A Model for Loving our Political Enemy
August 20, 2015—Picture a Bernie Sanders Democrat happily vacationing with a Donald Trump Republican. Can you see it?
There were four kids in my family of origin and we have turned out pretty well, if you ask me. But we have very different ideas about how the world should be run. Although raised by the same parents, two of us—and our spouses—self-identify as “liberals” and two of us—and our spouses—self-identity as “conservatives.”
Among the topics of conversation last week:
- “Illegal aliens”
- The heritage of Confederate flag-waving
- The notion that “pro-life” must include taking care of babies after they’re born
- The incidence of violence against women on college campuses
- “Black Lives Matter” versus “All Lives Matter”
Oh, and we watched the Republican debate together last Thursday night. Sounds like fun, doesn’t it?
Actually it was and that’s not to say that there were not moments when there was strained silence (like that moment when one candidate said that his policy against abortion didn’t include exceptions for rape and incest and that time another candidate announced that he wasn’t sure “we need a half a billion dollars for women’s health issues.”)
It’s not easy loving people whose politics are seriously at odds with our own. We tend to want to lash out verbally at our political enemies. We judge them for being uninformed or maybe even “unChristian.”
But what if they are in your family?
When Bill Bishop wrote The Big Sort in 2004, he nailed it in his sub-title: Why the Clustering of Like-Minded America is Tearing Us Apart. We who watch Fox News only talk with other people who watch Fox News. We who used to get our news from Jon Stewart hang out with other Jon Stewart fans. We have lost the ability to temper our vocalized opinions because we don’t have to.
We have sorted ourselves in such a way that pretty much everyone in our neighborhoods, our churches, and our social circles believe what we believe, get their information where we get our information, and vote the way we vote. We are increasingly diverse as a culture but segregated from diversity. We increasingly “hate” those with whom we disagree even though—at the core—we are not that different. We love our children. We want safe neighborhoods. We bleed the same color of blood.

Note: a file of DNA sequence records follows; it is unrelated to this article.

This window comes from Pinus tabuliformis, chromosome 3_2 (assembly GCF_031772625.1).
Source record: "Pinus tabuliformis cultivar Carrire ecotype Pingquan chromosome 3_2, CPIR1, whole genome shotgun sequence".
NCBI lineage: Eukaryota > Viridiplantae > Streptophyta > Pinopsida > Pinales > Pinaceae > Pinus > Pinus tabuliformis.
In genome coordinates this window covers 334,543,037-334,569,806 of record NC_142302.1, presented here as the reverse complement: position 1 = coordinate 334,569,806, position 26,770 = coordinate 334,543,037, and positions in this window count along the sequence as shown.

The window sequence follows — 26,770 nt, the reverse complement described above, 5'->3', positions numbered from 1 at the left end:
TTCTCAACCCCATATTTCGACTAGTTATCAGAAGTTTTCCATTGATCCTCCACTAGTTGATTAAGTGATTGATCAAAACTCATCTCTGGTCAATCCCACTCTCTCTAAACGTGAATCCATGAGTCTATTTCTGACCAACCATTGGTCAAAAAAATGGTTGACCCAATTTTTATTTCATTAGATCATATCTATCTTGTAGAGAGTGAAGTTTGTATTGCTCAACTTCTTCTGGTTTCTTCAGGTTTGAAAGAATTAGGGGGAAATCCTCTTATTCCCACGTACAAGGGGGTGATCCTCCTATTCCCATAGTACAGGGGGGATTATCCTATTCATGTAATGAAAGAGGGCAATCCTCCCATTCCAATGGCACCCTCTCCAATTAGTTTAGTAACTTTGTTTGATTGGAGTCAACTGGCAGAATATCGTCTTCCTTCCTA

So how do we express our fury over the way things are—whether we are furious about undocumented workers not paying taxes or we are furious about gun violence against Black citizens or we are furious about budget cuts for critical services while the 1% thrives?
I’m here to tell you that it’s not only possible—it’s rage-melting—to vacation with people whose world view is not like our own . . . if we love them.
How do we express our most heart-felt opinions to someone whose own heart-felt opinions enrage us? It’s not easy, but here’s a start:
- Ask questions rather than make accusations. “What should we do about children born to poor families whose mothers did not or could not choose abortion?” “How does that candidate’s policies support your understanding of what Jesus taught?”
- Remember that listening is more than waiting for our turn to talk.
- Pray for and with those with whom we disagree.
- Connect where we can. Do we both have dogs? Do we both love lasagna? Honestly—look for any kind of connection and start there. It’s harder to hate someone when you’ve played with her dog or you’ve shared a home-cooked lasagna dinner with him.
I’m grateful for my family and I love them so much that we spend vacation together every summer. We’ve been doing it for 25 years now. It’s perhaps the only week of the year when oil and water actually intermingle just a bit. But maybe this is what the Kingdom of God looks like.
Jan Edmiston, Co-Moderator of the General Assembly of the Presbyterian Church (U.S.A.) with T. Denise Anderson, is the associate executive presbyter for ministry in the Presbytery of Chicago, where she has served since 2011. Prior to that she served congregations in northern Virginia and New York. She completed her MDiv at Andover Newton Theological School and her DMin in Christian Spirituality at Columbia Theological Seminary in 2001. She has graciously agreed to let us repost some of her blog entries (including guest bloggers) from A Church for Starving Artists.
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